• Didi Gregorius, Certified Owner of the Twins: What can you say about Didi Gregorius? Our guy who looked terrible as recently as a week ago, has just simply owned the Twins again in a playoff series. He went 2-for-4 tonight with 2 huge RBI to give the Yankees some breathing room. Folks, you love to see it. You really do. He also made an INCREDIBLE diving catch in the ninth inning that potentially killed a Twins rally. What an incredible player and what an incredible play. His defense here is proof exactly of why you stick with a guy like Gregorius, slumping or not. To the video!
  • Giancarlo Stanton With a Hit: Giancarlo Stanton got a hit! It was a blooper to center but it was a hit nonetheless, and I hope that is a portent of things to come for him. I am rooting for him like I haven’t rooted for a Yankee to succeed in the playoffs since A-Rod. Funny how that works. Anyway, Stanton was replaced in the seventh inning for defensive reasons by…
  • Killa Cameron Maybin Does it Again: Defensive replacement Cameron Maybin, who has been ridiculously good whenever called upon this year, of course answered the call again tonight. It feels so appropriate that he hit a home run tonight. It’s very 2019. Here’s the video, for what it is worth:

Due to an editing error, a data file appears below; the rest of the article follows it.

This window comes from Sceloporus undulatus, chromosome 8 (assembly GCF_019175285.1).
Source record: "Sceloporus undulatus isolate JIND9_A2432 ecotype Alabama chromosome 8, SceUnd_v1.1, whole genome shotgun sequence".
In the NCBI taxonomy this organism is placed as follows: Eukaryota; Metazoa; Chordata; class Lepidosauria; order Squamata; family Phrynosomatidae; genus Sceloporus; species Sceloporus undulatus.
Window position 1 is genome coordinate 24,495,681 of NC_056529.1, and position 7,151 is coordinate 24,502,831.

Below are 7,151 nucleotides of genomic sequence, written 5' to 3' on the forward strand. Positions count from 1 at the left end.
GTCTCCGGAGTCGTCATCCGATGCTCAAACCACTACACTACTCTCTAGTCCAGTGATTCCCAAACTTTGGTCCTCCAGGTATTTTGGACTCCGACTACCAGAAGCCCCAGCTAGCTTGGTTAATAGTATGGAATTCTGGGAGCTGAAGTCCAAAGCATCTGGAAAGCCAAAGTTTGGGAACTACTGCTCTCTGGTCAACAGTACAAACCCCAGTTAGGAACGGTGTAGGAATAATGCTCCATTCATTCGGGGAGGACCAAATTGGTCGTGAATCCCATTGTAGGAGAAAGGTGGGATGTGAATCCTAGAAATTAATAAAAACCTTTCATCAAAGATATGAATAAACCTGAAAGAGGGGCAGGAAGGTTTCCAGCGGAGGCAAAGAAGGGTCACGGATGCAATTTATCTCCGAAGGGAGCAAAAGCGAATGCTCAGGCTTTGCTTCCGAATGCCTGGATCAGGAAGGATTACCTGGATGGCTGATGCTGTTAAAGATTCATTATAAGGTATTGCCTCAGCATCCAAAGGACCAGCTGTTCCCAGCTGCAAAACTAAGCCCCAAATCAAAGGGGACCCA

• DJ LeMahieu, Defensive Corner Specialist: It was not a night to write home about for DJ LeMahieu offensively, but our man provides value every single night. Tonight was no exception. There was the great pick on the tremendous Gleyber play I highlighted before, but there was also another great play. On Severino’s final pitch of the night, Marwin Gonzalez hit a 100+ mph screamer of a line drive down the line, but LeMahieu’s reflexes were even quicker, as he snagged it and ended the inning. It wasn’t even surprising, but it was a hell of a play. Here’s the video:

Up Next

Four full days of bliss. The Yankees will not play again until Saturday, when they’ll take on the winner of the Astros-Rays ALDS. The Rays won that game today and forced a Game 4, and tomorrow we’re all Rays fans. We’ve never said anything bad about the Rays, have we? No. I don’t think so. Force a Game 5 and then force extra innings. Make the Yankees’ eventual ALCS opponent, whoever it may be, really work for it. Sounds good to me.

Anyway, enjoy the rest of your night everyone. I’m going to get approximately five minutes of sleep before work tomorrow, but you know what? I do not care at all. Sign me the hell up for another two weeks of this. There’s never a bad day the day after a Yankee playoff win and tomorrow will be no different.